Researchers at the University of Oxford have discovered the specific gene mutations that are required for the development of leukaemia in children with Down’s syndrome.
Children with Down’s syndrome have a 150-fold increased risk of myeloid leukaemia, and while some of the genetic causes of this have been previously established, this is the first study to identify a wide range of mutations and how they functionally interact to lead to leukaemia.
The study, carried out with colleagues from Hannover Medical School and Martin Luther University Halle-Wittenberg, was published today in the journal Cancer Cell. It was funded by the NIHROxford Biomedical Research Centre (BRC).
“We already knew that 30 per cent of babies born with Down’s syndrome have acquired a change in a gene called GATA1 in their blood cells. This is not an inherited genetic change, but one that occurs and will remain only in the baby’s blood cells,” said the author of the study, Professor Paresh Vyas, of the MRC Weatherall Institute of Molecular Medicine at the University of Oxford’s Radcliffe Department of Medicine.
“The abnormality in the GATA1 gene can be detected by a simple blood test at birth. Babies with an altered GATA1 gene have a predisposition to develop leukaemia, and we often refer to this as myeloid preleukaemia.”
Last year, the British Society for Haematology introduced new national guidelines recommending that all babies born with Down’s syndrome should have a new genetic test to detect signs of the preleukaemic condition. The test was developed by Prof Vyas and Prof Irene Roberts, of the University of Oxford’s Department of Paediatrics.
Of the 30 per cent of children with Down’s syndrome who are found to have myeloid preleukaemia, only 10 per cent will go on to develop myeloid leukaemia – or three per cent of all children with Down’s syndrome. Until now, it was not understood why only some children with the GATA1 mutation were progressing to full leukaemia, while others were not.
“Ninety per cent of babies with Down’s syndrome do not go on to develop leukaemia. But until now, we did not fully understand why some babies did develop leukaemia,” said Prof Vyas, who is also the Oxford BRC Co-theme Lead for Haematology.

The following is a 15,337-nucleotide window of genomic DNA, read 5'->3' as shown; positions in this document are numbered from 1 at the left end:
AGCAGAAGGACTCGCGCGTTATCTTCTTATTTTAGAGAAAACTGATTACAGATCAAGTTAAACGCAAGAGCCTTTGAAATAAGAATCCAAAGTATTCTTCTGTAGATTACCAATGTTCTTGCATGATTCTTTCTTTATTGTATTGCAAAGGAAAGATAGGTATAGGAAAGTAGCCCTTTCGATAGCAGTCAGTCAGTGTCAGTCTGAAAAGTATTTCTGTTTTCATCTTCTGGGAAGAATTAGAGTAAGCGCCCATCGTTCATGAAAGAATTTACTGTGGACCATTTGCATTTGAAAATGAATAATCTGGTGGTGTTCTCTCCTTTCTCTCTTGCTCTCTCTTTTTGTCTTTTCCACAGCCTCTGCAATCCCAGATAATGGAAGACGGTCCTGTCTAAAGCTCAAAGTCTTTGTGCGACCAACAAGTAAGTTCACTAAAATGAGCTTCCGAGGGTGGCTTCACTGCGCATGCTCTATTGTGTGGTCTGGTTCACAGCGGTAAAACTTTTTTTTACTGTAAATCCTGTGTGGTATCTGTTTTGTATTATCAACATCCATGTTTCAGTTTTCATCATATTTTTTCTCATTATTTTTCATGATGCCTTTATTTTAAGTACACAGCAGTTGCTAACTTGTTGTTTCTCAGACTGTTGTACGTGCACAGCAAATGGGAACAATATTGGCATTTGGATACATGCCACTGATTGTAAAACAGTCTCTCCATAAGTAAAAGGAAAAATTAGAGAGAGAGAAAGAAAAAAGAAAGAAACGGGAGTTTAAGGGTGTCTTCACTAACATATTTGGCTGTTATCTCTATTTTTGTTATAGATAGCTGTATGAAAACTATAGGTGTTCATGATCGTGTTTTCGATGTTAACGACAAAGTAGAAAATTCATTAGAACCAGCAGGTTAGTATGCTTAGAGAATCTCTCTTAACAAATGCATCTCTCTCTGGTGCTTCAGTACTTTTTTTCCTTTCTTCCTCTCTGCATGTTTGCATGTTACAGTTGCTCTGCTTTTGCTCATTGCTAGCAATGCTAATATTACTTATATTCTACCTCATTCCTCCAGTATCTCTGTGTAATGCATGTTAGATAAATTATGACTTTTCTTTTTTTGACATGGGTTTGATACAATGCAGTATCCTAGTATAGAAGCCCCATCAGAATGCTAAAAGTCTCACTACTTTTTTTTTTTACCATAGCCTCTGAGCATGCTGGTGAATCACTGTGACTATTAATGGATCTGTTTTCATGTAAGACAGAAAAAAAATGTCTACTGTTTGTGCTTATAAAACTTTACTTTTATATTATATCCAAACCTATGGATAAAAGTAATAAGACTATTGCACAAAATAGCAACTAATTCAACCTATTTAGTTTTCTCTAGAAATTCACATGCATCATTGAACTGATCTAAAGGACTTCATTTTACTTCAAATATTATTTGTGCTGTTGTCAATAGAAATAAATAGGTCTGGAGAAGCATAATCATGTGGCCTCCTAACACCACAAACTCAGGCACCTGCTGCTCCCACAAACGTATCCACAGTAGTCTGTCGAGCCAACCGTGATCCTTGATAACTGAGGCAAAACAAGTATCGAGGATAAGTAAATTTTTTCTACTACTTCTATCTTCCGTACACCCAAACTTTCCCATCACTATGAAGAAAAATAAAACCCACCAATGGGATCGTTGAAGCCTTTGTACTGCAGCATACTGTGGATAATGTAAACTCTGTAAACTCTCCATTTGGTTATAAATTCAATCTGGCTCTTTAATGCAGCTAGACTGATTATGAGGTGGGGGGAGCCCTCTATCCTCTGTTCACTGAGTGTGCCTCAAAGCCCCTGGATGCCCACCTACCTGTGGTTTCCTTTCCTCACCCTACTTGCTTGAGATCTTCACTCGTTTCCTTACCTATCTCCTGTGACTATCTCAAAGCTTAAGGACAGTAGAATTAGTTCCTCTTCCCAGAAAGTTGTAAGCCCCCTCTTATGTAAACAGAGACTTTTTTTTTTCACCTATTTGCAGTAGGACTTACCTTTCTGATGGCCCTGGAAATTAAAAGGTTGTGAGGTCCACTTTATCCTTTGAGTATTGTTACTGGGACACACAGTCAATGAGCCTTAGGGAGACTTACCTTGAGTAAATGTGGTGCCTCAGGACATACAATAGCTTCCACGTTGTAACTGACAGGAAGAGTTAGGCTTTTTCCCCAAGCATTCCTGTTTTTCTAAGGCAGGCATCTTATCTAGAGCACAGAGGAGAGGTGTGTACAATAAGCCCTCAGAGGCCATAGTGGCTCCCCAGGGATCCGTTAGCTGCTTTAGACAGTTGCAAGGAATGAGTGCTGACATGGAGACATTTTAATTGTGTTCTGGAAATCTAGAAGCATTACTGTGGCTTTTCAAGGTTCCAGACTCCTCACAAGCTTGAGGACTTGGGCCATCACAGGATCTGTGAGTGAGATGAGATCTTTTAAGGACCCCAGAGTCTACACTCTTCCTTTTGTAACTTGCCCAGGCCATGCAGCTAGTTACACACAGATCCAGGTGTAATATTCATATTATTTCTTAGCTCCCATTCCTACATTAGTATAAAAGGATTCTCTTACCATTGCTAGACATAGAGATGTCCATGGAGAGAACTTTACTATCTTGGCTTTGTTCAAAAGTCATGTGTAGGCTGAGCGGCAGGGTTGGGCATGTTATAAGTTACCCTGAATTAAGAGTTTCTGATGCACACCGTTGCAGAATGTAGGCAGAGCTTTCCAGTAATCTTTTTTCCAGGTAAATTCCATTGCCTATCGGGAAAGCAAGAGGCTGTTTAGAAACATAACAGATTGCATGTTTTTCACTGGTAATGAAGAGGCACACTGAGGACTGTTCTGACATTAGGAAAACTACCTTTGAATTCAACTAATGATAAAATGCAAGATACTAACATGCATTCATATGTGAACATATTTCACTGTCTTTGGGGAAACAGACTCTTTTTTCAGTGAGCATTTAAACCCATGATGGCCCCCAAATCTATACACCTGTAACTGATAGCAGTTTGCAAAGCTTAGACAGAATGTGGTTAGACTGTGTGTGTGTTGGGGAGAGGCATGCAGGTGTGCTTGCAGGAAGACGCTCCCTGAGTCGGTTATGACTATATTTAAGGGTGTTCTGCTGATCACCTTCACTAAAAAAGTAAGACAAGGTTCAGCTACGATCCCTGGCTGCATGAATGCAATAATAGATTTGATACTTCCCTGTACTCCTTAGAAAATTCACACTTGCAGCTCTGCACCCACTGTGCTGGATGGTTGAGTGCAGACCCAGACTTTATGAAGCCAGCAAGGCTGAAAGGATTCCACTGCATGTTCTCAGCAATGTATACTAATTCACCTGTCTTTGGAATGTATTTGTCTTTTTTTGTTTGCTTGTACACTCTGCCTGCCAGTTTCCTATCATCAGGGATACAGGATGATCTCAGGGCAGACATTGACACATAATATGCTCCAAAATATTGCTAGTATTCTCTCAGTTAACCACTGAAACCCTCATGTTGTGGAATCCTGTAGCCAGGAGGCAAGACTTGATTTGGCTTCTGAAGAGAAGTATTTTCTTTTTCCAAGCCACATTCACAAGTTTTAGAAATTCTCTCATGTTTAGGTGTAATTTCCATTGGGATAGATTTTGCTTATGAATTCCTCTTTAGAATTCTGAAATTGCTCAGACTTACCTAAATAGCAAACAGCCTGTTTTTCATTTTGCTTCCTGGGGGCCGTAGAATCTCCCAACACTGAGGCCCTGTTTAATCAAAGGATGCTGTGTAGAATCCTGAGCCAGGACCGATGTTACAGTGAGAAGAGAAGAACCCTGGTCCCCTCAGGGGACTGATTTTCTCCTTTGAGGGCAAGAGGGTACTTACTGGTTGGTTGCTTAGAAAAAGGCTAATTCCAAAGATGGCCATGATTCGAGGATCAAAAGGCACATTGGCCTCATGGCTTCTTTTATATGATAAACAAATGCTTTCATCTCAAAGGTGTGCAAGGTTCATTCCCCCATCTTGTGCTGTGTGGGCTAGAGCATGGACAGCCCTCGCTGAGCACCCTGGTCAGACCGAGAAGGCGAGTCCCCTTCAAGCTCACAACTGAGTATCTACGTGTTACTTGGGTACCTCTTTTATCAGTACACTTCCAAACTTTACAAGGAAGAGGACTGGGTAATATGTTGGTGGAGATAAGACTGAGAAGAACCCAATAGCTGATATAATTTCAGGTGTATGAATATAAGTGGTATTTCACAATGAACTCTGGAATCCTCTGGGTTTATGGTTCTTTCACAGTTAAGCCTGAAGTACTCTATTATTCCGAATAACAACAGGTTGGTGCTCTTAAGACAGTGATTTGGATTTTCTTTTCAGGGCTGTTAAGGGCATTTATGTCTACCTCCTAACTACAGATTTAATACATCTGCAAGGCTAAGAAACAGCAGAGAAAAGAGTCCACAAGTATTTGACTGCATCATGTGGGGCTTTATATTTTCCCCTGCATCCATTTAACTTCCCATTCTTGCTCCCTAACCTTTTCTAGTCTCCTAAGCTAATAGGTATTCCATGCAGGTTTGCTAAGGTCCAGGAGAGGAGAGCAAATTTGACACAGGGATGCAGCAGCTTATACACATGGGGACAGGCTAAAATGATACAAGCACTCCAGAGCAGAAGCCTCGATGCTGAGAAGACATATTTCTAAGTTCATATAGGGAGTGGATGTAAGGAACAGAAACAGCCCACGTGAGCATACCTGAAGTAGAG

“To answer this question, we carefully characterised the mutations in genes required for leukaemia to develop. We found that additional genetic changes are required in the altered GATA1 blood cells, and these additional changes transform the preleukaemic blood cells into leukaemic blood cells.’ In total, 43 different altered genes were found.”
The discovery of which specific genetic changes are required for leukaemia to develop has practical implications. While children with Down’s syndrome are currently tested at birth for the GATA1 mutation, it may now become possible in the future to test for the additional mutations too.
“This would mean that we could identify the small percentage of children who will develop leukaemia more quickly and easily, and importantly reassure the vast majority of families whose children will not develop leukaemia,” Prof Vyas said.
“The identification of these genetic changes may also mean we can develop and test new treatments specifically targeting the genetic changes we now know are required by the leukaemia – and so develop more targeted treatments with less side effects.” Current treatments for Down’s syndrome children with leukaemia are already highly successful, and off the back of this research, another possible drug treatment has come to light. The drug Ruxolitinib, which is currently used to treat some blood conditions, could potentially be used to treat some of the specific genetic mutations found in the study.